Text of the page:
In light of the Supreme Court decision, CFPB ratifies earlier agency actions

As established by the Dodd-Frank Act in 2020, the Consumer Financial Protection Bureau was headed by a director who could the President could remove only for cause (inefficiency, neglect of duty, or malfeasance in office). The CFPB’s first director was appointed on January 4, 2012. On June 29, 2020, the Supreme Court held in Seila Law LLC v. CFPB that the Act’s removal provision violates the separation of powers but that it is severable from the rest of the statute. As a result, the Court ruled, “The agency may therefore continue to operate, but its Director, in light of our decision, must be removable by the President at will.” (See earlier blog post, here.)

The Court did not address whether a prior action taken by the CFPB could be invalidated on the basis that the agency, when the action was taken, was led by a director unconstitutionally protected from removal. The Court remanded the case for the lower courts to decide that issue in the Seila Law case; other cases raise the same issue. In an effort to avoid litigation and “to resolve any possible uncertainty,” the CFPB today issued a notice ratifying a number of actions from 2012 through the date of the Court’s decision. The agency cited case law holding that an agency, through ratification, may “purge[] any residual taint or prejudice left over from” a potential defect in an earlier action. The notice states that it is ratifying the earlier actions “out of an abundance of caution” and that the notice is not a concession that the actions would not be valid absent ratification.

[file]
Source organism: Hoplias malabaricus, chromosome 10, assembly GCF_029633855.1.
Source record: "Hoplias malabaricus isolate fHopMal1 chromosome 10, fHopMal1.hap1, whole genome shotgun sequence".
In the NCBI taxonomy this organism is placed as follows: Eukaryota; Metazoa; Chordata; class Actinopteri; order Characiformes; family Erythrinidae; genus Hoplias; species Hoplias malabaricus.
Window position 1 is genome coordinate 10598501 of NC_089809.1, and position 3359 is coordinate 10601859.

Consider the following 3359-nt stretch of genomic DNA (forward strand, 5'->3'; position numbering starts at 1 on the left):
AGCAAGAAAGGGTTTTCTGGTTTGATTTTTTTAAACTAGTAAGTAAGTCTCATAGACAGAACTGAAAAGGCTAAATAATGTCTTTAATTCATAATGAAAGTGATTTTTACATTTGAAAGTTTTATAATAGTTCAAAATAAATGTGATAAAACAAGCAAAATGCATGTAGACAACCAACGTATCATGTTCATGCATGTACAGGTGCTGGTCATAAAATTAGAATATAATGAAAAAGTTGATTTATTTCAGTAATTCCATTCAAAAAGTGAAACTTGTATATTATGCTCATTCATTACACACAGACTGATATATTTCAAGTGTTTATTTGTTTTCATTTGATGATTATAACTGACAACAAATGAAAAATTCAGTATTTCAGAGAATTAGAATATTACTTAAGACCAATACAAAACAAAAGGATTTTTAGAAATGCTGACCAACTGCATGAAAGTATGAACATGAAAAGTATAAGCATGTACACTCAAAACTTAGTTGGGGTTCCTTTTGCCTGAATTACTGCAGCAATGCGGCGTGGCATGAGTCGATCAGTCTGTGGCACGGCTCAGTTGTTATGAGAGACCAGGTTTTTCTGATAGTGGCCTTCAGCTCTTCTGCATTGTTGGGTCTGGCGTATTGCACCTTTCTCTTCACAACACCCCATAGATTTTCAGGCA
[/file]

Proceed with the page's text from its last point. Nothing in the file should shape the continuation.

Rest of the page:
The CFPB’s notice, including the list of ratified actions, is here.

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